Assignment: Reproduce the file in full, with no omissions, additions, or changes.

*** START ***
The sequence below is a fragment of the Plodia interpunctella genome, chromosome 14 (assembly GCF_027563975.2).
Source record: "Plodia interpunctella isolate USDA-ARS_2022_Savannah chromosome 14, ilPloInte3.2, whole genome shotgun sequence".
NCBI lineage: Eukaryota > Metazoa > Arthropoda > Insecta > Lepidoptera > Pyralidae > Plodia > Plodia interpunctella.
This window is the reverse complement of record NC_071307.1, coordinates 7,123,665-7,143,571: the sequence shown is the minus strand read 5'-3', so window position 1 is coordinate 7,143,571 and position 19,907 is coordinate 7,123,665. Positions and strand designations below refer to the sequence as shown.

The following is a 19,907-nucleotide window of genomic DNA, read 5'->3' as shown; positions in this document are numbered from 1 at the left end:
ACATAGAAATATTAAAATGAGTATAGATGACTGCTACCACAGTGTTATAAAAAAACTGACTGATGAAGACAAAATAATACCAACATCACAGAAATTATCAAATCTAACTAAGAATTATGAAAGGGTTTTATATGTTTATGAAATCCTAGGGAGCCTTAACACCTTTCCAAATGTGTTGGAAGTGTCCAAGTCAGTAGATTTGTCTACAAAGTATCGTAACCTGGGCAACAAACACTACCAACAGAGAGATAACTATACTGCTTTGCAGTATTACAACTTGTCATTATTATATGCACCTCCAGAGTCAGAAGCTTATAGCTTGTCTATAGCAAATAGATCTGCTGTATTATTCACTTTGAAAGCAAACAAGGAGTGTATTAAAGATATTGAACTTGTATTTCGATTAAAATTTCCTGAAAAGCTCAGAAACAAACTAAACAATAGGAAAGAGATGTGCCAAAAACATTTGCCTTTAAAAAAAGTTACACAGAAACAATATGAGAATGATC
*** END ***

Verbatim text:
The sequence below is a fragment of the Plodia interpunctella genome, chromosome 14 (assembly GCF_027563975.2).
Source record: "Plodia interpunctella isolate USDA-ARS_2022_Savannah chromosome 14, ilPloInte3.2, whole genome shotgun sequence".
NCBI lineage: Eukaryota > Metazoa > Arthropoda > Insecta > Lepidoptera > Pyralidae > Plodia > Plodia interpunctella.
This window is the reverse complement of record NC_071307.1, coordinates 7,123,665-7,143,571: the sequence shown is the minus strand read 5'-3', so window position 1 is coordinate 7,143,571 and position 19,907 is coordinate 7,123,665. Positions and strand designations below refer to the sequence as shown.

The following is a 19,907-nucleotide window of genomic DNA, read 5'->3' as shown; positions in this document are numbered from 1 at the left end:
ACATAGAAATATTAAAATGAGTATAGATGACTGCTACCACAGTGTTATAAAAAAACTGACTGATGAAGACAAAATAATACCAACATCACAGAAATTATCAAATCTAACTAAGAATTATGAAAGGGTTTTATATGTTTATGAAATCCTAGGGAGCCTTAACACCTTTCCAAATGTGTTGGAAGTGTCCAAGTCAGTAGATTTGTCTACAAAGTATCGTAACCTGGGCAACAAACACTACCAACAGAGAGATAACTATACTGCTTTGCAGTATTACAACTTGTCATTATTATATGCACCTCCAGAGTCAGAAGCTTATAGCTTGTCTATAGCAAATAGATCTGCTGTATTATTCACTTTGAAAGCAAACAAGGAGTGTATTAAAGATATTGAACTTGTATTTCGATTAAAATTTCCTGAAAAGCTCAGAAACAAACTAAACAATAGGAAAGAGATGTGCCAAAAACATTTGCCTTTAAAAAAAGTTACACAGAAACAATATGAGAATGATC